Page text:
I believe our thoughts and attitudes determine the types of people we attract. I’m happy and have friends who behave with integrity. I travel the world treating others well and looking forward to the potential new friends I may meet each day.

In Cape Town, when I ended up at the last stop of a local bus line and it wasn’t where I wanted to be, I asked the driver what to do. He told me I needed a different bus and insisted on driving me to it so that I wouldn’t be mugged. At the transfer point, he waited with me for my bus, ran across the street with me, flagged down the other driver, and made sure he took me to the right place. These are the types of people I attract, and as I travel, it’s the kind of people I expect to meet. When someone out of integrity shows up, I feel it and walk away.

I Have My Key Ready

On my way “home,” I put my key in my pocket long before I get to the door. When I get close, the key goes in my hand. I look around to see who else is on the street. If anyone makes me uncomfortable, I keep walking or turn around and let them pass. It may sound simple, but once I’m at my door, I open and close it quickly.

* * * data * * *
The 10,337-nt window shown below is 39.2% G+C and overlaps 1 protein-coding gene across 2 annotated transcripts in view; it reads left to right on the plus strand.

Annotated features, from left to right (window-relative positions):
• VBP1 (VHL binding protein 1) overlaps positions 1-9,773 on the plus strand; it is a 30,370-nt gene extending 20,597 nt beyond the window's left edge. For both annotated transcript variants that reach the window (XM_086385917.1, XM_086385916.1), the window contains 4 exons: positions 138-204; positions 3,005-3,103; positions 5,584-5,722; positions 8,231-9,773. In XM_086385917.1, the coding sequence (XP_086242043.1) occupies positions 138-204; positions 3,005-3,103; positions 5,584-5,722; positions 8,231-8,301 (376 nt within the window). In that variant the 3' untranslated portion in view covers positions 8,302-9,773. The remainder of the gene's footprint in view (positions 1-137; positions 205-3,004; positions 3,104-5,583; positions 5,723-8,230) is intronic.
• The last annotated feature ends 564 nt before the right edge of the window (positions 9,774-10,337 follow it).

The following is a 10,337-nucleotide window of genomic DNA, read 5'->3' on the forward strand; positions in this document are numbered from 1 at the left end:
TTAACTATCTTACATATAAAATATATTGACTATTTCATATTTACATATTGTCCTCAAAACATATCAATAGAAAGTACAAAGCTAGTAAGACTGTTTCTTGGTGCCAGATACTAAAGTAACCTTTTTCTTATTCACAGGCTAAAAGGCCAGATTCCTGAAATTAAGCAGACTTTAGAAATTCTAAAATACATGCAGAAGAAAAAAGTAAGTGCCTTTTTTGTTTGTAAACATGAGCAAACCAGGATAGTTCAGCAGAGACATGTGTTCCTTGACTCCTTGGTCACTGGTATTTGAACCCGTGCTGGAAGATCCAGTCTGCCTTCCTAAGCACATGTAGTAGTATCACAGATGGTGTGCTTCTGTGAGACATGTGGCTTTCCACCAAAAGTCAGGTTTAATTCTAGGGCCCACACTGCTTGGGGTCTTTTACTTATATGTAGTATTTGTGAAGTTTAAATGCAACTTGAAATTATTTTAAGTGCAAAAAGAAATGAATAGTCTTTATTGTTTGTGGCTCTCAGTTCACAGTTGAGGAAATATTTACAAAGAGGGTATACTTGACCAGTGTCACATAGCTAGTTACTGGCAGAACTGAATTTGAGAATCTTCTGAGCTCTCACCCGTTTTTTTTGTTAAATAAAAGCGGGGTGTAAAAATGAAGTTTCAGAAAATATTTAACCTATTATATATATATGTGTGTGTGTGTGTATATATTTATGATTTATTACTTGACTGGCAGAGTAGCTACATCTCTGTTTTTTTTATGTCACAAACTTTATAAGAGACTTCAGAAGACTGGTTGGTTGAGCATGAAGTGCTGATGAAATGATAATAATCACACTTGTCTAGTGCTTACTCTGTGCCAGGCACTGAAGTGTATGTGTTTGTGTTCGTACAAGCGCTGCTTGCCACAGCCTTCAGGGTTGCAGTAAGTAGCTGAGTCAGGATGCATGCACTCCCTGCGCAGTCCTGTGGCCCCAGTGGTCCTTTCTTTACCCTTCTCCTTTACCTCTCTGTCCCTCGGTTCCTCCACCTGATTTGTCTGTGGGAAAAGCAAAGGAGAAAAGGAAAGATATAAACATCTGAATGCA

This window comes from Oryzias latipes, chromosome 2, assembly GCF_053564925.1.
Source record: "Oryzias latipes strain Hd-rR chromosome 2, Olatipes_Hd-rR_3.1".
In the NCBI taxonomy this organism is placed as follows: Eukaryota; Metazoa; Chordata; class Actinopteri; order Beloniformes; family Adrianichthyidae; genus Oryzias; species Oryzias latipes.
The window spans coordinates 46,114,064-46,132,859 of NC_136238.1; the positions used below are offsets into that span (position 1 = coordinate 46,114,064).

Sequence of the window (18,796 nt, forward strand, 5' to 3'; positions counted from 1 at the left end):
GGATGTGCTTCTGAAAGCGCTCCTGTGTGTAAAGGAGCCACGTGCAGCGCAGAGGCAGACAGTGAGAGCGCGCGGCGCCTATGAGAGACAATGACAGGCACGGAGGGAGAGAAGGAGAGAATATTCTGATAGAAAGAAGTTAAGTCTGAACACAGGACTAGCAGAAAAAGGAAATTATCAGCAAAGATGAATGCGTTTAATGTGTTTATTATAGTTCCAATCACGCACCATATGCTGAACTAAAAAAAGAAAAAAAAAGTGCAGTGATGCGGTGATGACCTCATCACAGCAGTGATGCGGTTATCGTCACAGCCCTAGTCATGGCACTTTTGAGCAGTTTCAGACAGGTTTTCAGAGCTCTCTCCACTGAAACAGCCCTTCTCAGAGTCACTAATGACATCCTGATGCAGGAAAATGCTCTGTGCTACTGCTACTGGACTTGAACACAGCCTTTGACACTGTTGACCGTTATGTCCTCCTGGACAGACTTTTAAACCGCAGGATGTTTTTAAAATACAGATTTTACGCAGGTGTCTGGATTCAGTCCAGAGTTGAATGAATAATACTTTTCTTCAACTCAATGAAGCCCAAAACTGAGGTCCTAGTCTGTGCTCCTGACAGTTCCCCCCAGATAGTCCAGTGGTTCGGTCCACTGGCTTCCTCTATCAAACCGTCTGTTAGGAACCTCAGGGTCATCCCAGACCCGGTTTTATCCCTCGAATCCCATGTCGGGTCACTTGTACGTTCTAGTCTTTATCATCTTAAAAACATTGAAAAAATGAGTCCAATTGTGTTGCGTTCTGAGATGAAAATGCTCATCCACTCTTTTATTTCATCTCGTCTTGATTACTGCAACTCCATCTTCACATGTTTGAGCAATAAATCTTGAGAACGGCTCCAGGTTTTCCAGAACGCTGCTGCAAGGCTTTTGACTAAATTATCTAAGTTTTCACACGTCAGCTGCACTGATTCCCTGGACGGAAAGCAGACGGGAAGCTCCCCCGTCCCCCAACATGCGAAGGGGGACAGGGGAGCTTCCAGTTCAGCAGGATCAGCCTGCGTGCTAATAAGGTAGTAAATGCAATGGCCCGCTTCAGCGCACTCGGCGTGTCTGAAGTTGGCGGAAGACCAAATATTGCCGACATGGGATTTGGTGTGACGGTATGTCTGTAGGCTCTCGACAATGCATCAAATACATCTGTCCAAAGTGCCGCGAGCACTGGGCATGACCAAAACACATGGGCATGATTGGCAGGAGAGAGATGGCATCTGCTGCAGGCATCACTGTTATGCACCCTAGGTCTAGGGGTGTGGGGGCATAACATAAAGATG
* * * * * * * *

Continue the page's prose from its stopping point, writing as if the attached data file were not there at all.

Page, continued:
The writer exploring the mountains of Colombia.
Heather Markel

I Carry A Flashlight

You never know when you’ll find yourself alone in a blackout or on a street that’s not well lit. My flashlight is clipped to the outside of my bag so I don’t have to search for it. This was a godsend all over Costa Rica. I stayed in many cheap places with either bad lighting outside or a dark street on the way. It can double as a weapon if you need to shine the light in someone’s eyes!

I Notify Friends About Taxi Rides

My Uber app notifies five selected people of every ride I take. If I use another taxi company, I take a photo of the license plate, and sometimes the driver, and send them to my designated five. This ensures someone knows who I was last with, and it can deter a driver from taking advantage of me. In countries without Uber, I ask my hotel to send a car for me. Safety is worth paying extra for.

Female solo travel isn’t always easy, but it is extremely rewarding. I know of no better way to deeply connect with who you are and what you want out of life. If you’re willing to abide by some basic safety guidelines, there’s no reason to fear traveling alone.

Want more on making the most out of a trip, wherever you go? Read 10 travel tips for personal safety when traveling abroad, written by a seasoned traveler who’s traversing Europe by motorhome.